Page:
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Lochnagar Tops

Lochnagar Tops

Postby weaselmaster » Mon Jun 26, 2017 11:39 am

Munros included on this walk: Broad Cairn, Cairn Bannoch, Càrn a' Choire Bhòidheach, Càrn an t-Sagairt Mòr, Lochnagar, Tolmount, Tom Buidhe

Date walked: 23/06/2017

Time taken: 18 hours

Distance: 55 km

Ascent: 2770m

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Two full weekends without getting into the hills! I don't think that has happened since I started hillwalking. Allison was otherwise occupied and so was I - many DIY projects - a bedroom painted, 5 rooms and a hall sanded and varnished, garage gutted, basement tidied, shelves made, many other things. Including a full day in the garden on Tuesday in full sunshine without a shirt - leading to major sunburn on my back. Try lugging a big rucksack with a sun-smarting back - no fun :shock: Anyway it was time to get out into the hills again - the weather seemed to suggest east was better, though I wished for Skye or Assynt - so I reckoned we could do the dozen Tops around Lochnagar with a couple of overnight camps which would allow the addition of the Munros and a couple of SIMMs, then maybe the 3 outstanding Tops Allison has around Glas Maol before heading down to the Ochils to complete her Donald round on the Sunday.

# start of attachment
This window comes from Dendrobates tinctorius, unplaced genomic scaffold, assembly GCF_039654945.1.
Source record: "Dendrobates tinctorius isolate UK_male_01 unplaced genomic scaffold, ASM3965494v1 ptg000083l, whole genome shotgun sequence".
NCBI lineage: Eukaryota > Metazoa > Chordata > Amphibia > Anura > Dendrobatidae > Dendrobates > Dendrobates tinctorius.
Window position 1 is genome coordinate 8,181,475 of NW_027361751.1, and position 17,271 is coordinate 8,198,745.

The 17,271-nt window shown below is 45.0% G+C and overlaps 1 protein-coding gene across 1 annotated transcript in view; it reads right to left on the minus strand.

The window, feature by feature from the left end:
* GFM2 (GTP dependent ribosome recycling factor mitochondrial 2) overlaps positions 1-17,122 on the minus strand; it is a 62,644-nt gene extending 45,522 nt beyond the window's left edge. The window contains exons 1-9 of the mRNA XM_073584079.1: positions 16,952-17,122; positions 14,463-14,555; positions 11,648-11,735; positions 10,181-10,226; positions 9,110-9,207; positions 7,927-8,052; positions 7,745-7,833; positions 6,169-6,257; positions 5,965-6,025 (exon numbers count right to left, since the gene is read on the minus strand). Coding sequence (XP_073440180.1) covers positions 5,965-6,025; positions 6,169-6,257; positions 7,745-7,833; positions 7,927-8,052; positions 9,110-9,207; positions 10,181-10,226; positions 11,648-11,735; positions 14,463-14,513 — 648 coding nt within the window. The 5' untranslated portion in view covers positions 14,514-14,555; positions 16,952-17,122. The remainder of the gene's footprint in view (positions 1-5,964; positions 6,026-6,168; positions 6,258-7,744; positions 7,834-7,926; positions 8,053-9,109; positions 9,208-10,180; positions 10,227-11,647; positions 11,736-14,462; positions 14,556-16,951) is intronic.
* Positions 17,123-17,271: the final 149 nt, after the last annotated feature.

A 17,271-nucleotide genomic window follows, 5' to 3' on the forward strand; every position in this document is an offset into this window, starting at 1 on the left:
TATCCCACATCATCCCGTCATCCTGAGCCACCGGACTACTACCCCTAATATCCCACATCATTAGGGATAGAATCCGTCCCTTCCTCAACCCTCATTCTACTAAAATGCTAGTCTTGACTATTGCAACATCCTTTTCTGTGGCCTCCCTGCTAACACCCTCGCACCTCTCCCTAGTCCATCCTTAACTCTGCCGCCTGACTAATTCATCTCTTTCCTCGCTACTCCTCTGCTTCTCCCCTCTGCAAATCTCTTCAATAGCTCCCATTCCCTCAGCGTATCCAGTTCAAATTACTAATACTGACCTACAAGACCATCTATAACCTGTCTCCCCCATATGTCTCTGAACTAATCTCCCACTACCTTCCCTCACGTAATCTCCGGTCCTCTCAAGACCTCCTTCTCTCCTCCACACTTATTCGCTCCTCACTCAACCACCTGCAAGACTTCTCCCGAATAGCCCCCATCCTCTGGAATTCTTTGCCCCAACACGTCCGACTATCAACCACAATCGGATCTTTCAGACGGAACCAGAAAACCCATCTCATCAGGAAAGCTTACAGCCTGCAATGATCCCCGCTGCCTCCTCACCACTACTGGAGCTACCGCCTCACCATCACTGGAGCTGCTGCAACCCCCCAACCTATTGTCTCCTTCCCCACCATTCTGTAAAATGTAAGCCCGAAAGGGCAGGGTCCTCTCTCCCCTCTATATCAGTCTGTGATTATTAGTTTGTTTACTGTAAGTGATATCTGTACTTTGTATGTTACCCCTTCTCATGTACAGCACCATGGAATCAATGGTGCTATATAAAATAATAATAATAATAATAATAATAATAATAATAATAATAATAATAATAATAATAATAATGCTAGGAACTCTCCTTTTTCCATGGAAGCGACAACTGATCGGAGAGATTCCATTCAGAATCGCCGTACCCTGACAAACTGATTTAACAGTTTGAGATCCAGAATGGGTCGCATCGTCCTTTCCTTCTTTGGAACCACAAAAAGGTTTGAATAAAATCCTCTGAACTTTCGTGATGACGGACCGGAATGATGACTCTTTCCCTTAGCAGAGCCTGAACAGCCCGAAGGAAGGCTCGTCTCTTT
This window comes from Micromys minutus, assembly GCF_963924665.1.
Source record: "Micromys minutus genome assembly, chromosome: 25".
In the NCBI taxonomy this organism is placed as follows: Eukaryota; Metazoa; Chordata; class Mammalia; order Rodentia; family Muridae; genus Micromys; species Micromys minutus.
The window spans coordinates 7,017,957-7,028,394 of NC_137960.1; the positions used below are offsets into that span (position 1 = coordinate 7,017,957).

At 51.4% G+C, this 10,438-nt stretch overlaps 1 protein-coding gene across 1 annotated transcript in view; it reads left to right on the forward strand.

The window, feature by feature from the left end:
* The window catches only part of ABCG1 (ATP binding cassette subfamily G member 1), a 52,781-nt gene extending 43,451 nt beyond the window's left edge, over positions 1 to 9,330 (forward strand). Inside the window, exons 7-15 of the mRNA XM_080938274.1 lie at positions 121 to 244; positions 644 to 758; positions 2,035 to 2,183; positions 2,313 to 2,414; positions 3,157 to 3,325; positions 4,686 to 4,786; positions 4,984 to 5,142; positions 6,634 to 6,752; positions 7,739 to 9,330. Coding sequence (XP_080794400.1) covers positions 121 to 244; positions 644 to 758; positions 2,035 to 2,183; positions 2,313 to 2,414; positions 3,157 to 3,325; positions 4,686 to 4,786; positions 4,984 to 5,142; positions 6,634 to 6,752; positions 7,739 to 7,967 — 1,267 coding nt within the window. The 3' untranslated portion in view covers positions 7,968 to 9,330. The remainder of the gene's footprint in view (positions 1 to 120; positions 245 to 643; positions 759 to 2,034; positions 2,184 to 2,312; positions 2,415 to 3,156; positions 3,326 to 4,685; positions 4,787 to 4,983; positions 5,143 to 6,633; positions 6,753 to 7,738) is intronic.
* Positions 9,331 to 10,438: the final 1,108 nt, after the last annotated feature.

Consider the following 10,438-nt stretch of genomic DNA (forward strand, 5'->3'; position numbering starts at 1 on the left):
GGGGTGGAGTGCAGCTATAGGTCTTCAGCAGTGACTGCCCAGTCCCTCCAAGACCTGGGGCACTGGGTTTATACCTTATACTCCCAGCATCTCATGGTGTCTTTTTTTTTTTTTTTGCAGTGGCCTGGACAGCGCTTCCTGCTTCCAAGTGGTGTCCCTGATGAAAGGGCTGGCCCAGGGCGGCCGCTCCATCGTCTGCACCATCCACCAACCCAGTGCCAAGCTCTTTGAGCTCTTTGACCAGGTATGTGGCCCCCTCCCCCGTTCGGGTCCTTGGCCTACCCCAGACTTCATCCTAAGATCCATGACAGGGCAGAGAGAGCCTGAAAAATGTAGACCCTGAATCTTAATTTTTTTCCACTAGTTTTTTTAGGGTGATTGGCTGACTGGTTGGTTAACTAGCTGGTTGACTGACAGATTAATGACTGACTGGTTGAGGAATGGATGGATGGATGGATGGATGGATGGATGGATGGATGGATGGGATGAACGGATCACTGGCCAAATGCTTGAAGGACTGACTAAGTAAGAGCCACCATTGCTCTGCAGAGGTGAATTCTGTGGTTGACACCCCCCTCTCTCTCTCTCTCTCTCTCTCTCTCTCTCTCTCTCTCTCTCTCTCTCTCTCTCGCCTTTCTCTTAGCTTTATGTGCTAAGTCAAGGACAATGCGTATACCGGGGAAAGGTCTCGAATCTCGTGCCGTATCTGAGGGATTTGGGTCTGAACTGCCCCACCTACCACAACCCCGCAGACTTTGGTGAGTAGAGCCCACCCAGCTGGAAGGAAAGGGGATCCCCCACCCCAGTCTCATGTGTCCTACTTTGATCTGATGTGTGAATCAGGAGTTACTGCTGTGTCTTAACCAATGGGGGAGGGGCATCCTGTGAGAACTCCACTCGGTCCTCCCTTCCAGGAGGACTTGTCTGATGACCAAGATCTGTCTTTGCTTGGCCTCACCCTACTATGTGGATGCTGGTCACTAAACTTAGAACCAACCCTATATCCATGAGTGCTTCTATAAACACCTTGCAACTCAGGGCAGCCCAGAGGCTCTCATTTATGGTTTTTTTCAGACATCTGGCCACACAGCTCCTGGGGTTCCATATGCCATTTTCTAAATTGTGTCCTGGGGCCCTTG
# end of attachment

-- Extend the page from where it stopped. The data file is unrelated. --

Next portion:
lngtops.gpx Open full screen  NB: Walkhighlands is not responsible for the accuracy of gpx files in users posts

We drove up Braemar way on Thursday late afternoon, arriving at the parking spot at Glen Callater around 7.30. We ate our tea in the car and got packed up - plan was to walk in and climb a couple of Simms - Meall an t-Slugain and Creag an Loch before finding a suitable place to pitch for the night. I had thought about the bothy, but that wouldn't be compatible with the Simms. Along the track by the Callater Burn for 3km to the footbridge then up the hillside on our left - heather, some moths around. Onto Creag Phadrug then to the spine of the two Simms. Loch Callater gleamed silver in the gloaming. Descending from Creag an Loch we pitched beside a wee loch, lots of deer prints in the peat. Being around the longest day it didn't really get dark at all - however the wind, which had been a moderate breeze when we pitched soon became much much stronger. The tent flapped and bucked and around 02.30 the tent pegs started coming out the ground, necessitating an urgent quest for rocks to weight the guylines down - fortunately there were some not too far afield and the rain had temporarily halted whilst I sought them. Not a wink of sleep was had by either of us however. Wee Blue is not the best tent in high winds, although I was happy I hadn't carried out my original plan of taking our tiny cuben fibre tent which would not have withstood the winds that night.

Loch Callater
ImageP1160092 by Al, on Flickr

Creag an Loch summit
ImageP1160093 by Al, on Flickr

ImageP1160094 by Al, on Flickr